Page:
Understanding Swollen Legs and Veins After COVID-19: Can It Cause Edema in Legs?

Healthcare providers and researchers continue to uncover the mysterious myriad of symptoms that this novel virus can cause in the wake of the COVID-19 pandemic. Coronavirus survivors and recovered COVID-19 patients are discovering that the lingering effects of COVID-19 – after the initial recovery from the virus – are far more complex and unpredictable than once thought. Leg swelling, also known as peripheral edema, is one of the unexpected post-COVID symptoms that is gaining attention.

The COVID-19 epidemic has impacted people’s lives all across the globe, and almost every day, there’s fresh information about the virus and what it causes to the body. Lately, questions have arisen about the link between COVID-19 infections, venous problems, and swollen legs after COVID-19. 

Those who come down with this virus can show an array of symptoms, some of which may be mild and others that could prove severe. While cough and shortness of breath are two of the most indicative COVID-19 symptoms, it now looks like the virus could also cause swollen legs after COVID and affect veins.

The swelling has been noticed in areas throughout the body, including the hands, feet, legs, and even around the eyes. This may be the result of a number of different COVID-19 factors. For one, infection can lead to inflammation of various body areas, which can further cause fluid inside those tissues to build up. Swollen legs after COVID-19 may ensue.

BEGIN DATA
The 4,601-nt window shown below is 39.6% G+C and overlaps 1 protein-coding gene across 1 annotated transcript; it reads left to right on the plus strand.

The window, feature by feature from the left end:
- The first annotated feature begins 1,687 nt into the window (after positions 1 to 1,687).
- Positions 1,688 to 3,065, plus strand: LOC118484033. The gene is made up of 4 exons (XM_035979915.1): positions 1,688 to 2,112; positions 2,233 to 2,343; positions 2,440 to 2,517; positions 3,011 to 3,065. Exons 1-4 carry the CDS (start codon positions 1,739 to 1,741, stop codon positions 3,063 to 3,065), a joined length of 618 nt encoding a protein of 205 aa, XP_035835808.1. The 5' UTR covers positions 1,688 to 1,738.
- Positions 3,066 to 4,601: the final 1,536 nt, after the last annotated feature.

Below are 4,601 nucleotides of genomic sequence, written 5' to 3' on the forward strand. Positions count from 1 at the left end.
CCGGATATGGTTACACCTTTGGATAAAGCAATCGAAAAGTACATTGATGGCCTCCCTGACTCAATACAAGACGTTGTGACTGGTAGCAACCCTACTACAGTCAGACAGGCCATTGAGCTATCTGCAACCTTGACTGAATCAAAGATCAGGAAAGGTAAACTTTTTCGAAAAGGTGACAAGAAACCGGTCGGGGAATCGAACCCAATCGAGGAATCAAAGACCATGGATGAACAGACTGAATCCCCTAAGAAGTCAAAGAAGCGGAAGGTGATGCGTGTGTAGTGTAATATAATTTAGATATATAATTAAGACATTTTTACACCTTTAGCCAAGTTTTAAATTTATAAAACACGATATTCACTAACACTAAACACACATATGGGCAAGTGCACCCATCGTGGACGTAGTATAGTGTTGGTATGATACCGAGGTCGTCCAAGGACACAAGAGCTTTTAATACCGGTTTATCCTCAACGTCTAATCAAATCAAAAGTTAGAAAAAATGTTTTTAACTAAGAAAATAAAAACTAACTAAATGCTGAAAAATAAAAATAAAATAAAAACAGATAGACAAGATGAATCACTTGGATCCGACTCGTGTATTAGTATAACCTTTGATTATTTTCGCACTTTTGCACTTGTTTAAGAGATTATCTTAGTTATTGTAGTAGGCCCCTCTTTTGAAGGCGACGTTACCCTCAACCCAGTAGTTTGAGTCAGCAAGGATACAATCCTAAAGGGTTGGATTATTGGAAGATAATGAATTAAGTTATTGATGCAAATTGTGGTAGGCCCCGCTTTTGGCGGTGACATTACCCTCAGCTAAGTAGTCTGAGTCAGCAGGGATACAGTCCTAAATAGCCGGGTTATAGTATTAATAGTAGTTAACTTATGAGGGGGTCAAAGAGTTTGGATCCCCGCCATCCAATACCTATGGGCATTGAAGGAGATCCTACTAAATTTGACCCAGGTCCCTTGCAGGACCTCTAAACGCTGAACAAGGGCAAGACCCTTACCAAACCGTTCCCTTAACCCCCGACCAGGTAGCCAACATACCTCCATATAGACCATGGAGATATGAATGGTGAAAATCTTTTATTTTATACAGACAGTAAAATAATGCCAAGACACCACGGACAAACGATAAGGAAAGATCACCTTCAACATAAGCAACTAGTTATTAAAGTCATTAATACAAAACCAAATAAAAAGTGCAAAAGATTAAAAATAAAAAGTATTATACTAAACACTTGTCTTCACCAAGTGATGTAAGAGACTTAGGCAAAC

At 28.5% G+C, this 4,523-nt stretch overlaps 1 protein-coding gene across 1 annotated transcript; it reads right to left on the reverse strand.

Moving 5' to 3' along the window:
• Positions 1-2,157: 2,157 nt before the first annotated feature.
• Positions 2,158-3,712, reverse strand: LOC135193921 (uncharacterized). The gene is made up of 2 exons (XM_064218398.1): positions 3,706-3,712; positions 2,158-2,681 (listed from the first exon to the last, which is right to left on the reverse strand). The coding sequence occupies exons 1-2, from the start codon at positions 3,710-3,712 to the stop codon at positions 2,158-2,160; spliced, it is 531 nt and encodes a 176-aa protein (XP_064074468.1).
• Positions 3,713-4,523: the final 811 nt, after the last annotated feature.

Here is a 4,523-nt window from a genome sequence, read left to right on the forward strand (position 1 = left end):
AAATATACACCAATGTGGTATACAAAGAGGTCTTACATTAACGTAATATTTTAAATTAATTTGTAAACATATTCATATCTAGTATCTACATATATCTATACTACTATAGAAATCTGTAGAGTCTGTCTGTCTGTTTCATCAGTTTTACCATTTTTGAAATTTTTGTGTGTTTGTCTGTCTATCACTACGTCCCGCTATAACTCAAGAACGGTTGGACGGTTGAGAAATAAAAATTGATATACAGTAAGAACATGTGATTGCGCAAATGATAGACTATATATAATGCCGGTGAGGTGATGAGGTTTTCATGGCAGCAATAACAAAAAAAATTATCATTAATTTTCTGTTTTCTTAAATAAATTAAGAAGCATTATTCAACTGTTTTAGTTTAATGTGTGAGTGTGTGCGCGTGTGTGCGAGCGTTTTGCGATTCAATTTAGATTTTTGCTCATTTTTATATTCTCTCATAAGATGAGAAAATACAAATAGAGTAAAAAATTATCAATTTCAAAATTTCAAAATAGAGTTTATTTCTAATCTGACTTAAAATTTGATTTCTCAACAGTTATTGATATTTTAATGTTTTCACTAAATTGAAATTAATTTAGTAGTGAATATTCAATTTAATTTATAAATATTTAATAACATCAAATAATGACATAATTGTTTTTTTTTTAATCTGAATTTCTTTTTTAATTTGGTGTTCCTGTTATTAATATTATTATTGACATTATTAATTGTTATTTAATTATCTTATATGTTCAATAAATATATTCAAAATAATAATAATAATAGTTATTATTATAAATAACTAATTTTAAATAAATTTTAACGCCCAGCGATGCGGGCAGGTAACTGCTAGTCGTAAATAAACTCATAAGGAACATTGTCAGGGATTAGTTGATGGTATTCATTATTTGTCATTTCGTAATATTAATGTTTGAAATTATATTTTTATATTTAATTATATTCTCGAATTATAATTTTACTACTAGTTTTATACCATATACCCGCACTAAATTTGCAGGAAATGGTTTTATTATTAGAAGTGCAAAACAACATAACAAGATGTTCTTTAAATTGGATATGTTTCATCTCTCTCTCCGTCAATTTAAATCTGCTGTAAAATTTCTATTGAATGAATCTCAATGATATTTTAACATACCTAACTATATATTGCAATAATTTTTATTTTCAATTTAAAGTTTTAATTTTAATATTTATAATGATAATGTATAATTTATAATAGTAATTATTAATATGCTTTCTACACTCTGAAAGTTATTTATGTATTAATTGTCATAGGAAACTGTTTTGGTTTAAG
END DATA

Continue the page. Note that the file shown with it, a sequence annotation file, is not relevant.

Secondly, recent research has shown there might be a link between COVID-19 infection and venous thromboembolism (VTE), which is a condition in which a blood clot forms in a vein. The affected parts of the body may become sore, red, warm, or inflamed. Research suggests that people who have suffered a severe COVID-19 infection and who also dealt with specific problems caused by the virus, such as prolonged immobility or inflammation, were more likely to have blood clots and leg swelling due to COVID-19. 

The critical nature of knowing how these dots connect between leg swelling, vein problems, and COVID-19 can’t be overstated — not only for professionals currently treating these symptoms but for anyone experiencing these issues as well. Recognizing these issues early allows for the best management and treatment of venous conditions that may arise during or after COVID-19 infection.

Can COVID Cause Edema in Legs?

Leg swelling, or edema, has been one of the symptoms observed in some people with the coronavirus. This symptom is usually associated with inflammation and fluid retention.